The surges had slowed down by the time Heather came to our home the next morning (I think around 11am). She was fantastic. She made herself right at home in the little nesting environment we had set up in our bedroom. She checked my vitals and listened to the baby's heartbeat and said everything sounded great. She encouraged me to try and eat when I could that day (I had tried to eat a couple small, easy things throughout the night, but nothing had stayed down). She said that she had seen labors like this before, and that often, they calmed down during the day, and intensified again at night. She predicted this would happen for us, and said I should try to just eat and rest as much as possible during the day.

We had one decision to make during this visit. I had to decide if I wanted her to do a cervical exam. The reason I wanted her to do it, besides being able to see if I had progressed at all since the exam two days earlier, was that if I had dilated, she would be able to sweep my membranes. I really wanted to do anything we could to speed things along at this point. 

But I knew that if she did the exam, and I wasn't any further along than before, after doing so much work all evening and night, I would be really discouraged. That news would be very difficult to hear, and I didn't want to bring myself down. Heather's intuition was that my labor was going to naturally slow during the day, and pick back up again in the evening. I decided to skip getting checked, and just trust that my body was doing what it needed to be doing.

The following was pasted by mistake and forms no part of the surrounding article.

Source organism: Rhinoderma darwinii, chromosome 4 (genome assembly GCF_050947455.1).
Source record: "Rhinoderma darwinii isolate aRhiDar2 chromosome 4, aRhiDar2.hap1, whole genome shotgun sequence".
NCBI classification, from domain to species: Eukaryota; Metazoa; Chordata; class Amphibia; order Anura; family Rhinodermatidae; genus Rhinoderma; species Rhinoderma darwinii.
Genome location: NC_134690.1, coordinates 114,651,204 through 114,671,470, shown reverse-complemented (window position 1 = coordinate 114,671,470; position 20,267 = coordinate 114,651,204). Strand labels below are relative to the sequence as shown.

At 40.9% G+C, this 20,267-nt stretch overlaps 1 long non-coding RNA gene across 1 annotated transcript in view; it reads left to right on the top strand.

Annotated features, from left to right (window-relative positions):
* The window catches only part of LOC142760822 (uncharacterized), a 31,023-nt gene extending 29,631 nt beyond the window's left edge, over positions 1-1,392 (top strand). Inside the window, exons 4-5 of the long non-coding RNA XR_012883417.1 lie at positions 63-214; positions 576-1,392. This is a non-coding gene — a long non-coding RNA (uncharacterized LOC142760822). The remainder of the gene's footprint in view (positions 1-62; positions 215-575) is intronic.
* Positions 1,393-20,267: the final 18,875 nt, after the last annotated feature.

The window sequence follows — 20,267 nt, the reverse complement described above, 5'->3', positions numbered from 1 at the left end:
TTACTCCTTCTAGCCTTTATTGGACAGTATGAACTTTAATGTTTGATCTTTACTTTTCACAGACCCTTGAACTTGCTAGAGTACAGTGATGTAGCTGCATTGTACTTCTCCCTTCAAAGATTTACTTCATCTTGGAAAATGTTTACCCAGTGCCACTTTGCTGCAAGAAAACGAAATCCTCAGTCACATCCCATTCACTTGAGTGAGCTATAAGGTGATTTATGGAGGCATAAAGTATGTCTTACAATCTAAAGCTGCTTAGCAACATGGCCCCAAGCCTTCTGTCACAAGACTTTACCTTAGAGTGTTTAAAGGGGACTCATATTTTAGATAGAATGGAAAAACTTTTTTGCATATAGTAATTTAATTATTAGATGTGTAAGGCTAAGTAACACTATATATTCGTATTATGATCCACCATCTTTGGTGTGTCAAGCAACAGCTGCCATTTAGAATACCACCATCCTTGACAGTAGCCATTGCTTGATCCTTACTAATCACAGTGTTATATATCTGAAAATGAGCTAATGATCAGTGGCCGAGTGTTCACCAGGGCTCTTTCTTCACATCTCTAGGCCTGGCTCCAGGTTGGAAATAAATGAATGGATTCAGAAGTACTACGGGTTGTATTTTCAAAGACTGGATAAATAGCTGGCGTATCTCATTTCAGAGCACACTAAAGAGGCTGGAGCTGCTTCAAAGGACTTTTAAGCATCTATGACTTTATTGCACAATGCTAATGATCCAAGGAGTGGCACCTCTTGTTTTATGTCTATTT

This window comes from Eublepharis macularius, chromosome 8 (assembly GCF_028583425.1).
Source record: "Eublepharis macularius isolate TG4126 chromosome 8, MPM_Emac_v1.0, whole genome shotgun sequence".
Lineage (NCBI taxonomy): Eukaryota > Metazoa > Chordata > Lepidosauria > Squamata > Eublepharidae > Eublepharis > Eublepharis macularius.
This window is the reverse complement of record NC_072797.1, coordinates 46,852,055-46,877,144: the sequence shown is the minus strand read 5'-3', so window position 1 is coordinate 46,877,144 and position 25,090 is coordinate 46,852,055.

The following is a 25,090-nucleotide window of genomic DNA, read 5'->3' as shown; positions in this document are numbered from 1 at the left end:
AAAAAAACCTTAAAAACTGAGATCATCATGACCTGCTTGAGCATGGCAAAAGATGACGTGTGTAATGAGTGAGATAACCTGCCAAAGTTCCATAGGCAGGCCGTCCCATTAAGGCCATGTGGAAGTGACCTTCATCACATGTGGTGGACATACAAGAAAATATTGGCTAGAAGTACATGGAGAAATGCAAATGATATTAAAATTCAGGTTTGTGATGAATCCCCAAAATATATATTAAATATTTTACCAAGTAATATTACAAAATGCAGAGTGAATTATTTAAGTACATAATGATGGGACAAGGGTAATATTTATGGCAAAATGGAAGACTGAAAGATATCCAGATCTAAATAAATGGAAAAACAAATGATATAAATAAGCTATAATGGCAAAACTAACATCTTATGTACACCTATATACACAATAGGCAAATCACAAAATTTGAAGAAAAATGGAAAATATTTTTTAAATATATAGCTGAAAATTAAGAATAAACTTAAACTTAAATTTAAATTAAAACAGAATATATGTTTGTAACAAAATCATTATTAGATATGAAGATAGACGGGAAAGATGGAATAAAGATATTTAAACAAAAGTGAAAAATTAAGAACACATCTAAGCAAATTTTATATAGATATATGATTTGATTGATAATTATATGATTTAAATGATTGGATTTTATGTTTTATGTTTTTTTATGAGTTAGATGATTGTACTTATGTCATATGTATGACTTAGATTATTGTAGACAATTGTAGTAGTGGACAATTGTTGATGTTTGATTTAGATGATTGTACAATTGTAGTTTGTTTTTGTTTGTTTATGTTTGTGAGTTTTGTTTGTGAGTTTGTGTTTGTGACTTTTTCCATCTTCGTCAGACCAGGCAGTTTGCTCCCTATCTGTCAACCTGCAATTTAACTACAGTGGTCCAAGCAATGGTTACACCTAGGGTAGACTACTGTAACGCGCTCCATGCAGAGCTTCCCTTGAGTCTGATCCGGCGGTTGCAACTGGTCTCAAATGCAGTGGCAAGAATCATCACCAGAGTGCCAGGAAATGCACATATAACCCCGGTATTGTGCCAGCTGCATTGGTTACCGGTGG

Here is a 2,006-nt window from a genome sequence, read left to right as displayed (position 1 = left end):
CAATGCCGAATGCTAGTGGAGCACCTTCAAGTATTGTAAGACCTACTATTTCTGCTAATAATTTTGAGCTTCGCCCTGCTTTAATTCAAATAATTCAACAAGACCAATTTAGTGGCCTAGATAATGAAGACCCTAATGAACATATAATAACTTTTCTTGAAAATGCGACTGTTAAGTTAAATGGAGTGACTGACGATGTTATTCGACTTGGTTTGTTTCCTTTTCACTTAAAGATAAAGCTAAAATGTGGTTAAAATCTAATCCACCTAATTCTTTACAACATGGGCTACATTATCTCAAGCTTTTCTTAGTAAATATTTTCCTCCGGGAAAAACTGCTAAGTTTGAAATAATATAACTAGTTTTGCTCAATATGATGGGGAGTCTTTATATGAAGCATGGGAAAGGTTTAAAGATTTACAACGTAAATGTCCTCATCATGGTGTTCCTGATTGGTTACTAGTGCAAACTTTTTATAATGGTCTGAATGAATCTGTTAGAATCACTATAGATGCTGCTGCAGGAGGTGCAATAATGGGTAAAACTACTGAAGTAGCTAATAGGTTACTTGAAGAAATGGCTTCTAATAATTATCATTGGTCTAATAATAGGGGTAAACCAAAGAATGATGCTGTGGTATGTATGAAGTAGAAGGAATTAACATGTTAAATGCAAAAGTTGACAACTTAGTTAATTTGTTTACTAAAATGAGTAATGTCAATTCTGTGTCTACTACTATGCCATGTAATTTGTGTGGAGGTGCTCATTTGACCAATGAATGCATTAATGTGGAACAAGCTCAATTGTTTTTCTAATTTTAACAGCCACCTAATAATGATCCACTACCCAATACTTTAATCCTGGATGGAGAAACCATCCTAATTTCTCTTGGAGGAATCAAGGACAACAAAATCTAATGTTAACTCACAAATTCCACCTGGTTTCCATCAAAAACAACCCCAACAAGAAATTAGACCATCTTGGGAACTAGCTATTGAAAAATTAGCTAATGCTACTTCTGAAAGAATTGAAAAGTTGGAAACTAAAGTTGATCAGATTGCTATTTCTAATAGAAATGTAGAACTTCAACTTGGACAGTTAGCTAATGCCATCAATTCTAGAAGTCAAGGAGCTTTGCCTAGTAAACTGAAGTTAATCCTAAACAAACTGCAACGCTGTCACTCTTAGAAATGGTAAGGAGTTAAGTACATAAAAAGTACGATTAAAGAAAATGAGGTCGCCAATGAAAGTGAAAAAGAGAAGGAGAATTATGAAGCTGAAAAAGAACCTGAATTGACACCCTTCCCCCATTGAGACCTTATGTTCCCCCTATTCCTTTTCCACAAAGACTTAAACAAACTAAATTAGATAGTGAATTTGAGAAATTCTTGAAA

My labor did definitely slow down during the afternoon. My mom made some delicious ham and white bean soup from scratch (lots of protein for energy) and I was able to eat a whole bowl of that, plus a few other small things throughout the day. Best of all, during the afternoon, I was able to nap in short stretches. My surges became much gentler, and spread out to about 9 or 10 minutes apart, and I was able to sleep for about 20 minutes at a time for a couple of hours. 

During the day on Friday, I also took some time to sit by myself and talk to Baby. I told him we loved him, that we were ready for him, that his home was prepared, that we couldn't wait to see his face and hold him in our arms, and that now was a good time for him to come. I know it's silly hippy stuff, but in the moment, you're pretty much willing to try anything, and I really wanted to encourage him to come out. :)